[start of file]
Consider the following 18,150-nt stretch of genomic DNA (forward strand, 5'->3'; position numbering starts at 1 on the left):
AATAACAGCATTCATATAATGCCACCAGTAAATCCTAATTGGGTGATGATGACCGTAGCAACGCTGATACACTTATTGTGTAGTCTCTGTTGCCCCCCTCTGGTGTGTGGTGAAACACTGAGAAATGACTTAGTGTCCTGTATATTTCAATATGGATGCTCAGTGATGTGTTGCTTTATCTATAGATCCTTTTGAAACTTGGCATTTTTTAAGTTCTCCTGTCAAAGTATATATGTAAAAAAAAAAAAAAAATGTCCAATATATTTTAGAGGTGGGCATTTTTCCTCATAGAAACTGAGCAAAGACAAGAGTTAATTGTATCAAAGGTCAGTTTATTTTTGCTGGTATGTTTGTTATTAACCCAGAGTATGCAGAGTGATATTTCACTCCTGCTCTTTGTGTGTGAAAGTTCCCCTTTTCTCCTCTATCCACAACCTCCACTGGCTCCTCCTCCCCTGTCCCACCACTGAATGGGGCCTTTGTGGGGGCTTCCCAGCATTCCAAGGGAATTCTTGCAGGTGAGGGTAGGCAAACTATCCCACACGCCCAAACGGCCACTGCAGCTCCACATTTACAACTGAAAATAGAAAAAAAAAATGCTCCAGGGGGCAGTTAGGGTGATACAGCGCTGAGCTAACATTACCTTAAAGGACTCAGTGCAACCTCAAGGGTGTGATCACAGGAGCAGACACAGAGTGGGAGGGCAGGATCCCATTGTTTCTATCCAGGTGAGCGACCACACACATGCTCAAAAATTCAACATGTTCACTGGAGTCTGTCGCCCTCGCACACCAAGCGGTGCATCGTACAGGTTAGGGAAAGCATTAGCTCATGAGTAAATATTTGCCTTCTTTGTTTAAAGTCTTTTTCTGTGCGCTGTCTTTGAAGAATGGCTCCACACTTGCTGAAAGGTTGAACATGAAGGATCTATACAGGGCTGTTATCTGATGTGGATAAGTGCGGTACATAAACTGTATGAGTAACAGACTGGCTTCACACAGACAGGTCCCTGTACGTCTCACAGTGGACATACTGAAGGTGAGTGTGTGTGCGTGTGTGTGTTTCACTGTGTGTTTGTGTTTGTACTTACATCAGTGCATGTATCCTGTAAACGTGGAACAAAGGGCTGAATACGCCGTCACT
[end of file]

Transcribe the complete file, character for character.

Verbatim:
Consider the following 18,150-nt stretch of genomic DNA (forward strand, 5'->3'; position numbering starts at 1 on the left):
AATAACAGCATTCATATAATGCCACCAGTAAATCCTAATTGGGTGATGATGACCGTAGCAACGCTGATACACTTATTGTGTAGTCTCTGTTGCCCCCCTCTGGTGTGTGGTGAAACACTGAGAAATGACTTAGTGTCCTGTATATTTCAATATGGATGCTCAGTGATGTGTTGCTTTATCTATAGATCCTTTTGAAACTTGGCATTTTTTAAGTTCTCCTGTCAAAGTATATATGTAAAAAAAAAAAAAAAATGTCCAATATATTTTAGAGGTGGGCATTTTTCCTCATAGAAACTGAGCAAAGACAAGAGTTAATTGTATCAAAGGTCAGTTTATTTTTGCTGGTATGTTTGTTATTAACCCAGAGTATGCAGAGTGATATTTCACTCCTGCTCTTTGTGTGTGAAAGTTCCCCTTTTCTCCTCTATCCACAACCTCCACTGGCTCCTCCTCCCCTGTCCCACCACTGAATGGGGCCTTTGTGGGGGCTTCCCAGCATTCCAAGGGAATTCTTGCAGGTGAGGGTAGGCAAACTATCCCACACGCCCAAACGGCCACTGCAGCTCCACATTTACAACTGAAAATAGAAAAAAAAAATGCTCCAGGGGGCAGTTAGGGTGATACAGCGCTGAGCTAACATTACCTTAAAGGACTCAGTGCAACCTCAAGGGTGTGATCACAGGAGCAGACACAGAGTGGGAGGGCAGGATCCCATTGTTTCTATCCAGGTGAGCGACCACACACATGCTCAAAAATTCAACATGTTCACTGGAGTCTGTCGCCCTCGCACACCAAGCGGTGCATCGTACAGGTTAGGGAAAGCATTAGCTCATGAGTAAATATTTGCCTTCTTTGTTTAAAGTCTTTTTCTGTGCGCTGTCTTTGAAGAATGGCTCCACACTTGCTGAAAGGTTGAACATGAAGGATCTATACAGGGCTGTTATCTGATGTGGATAAGTGCGGTACATAAACTGTATGAGTAACAGACTGGCTTCACACAGACAGGTCCCTGTACGTCTCACAGTGGACATACTGAAGGTGAGTGTGTGTGCGTGTGTGTGTTTCACTGTGTGTTTGTGTTTGTACTTACATCAGTGCATGTATCCTGTAAACGTGGAACAAAGGGCTGAATACGCCGTCACT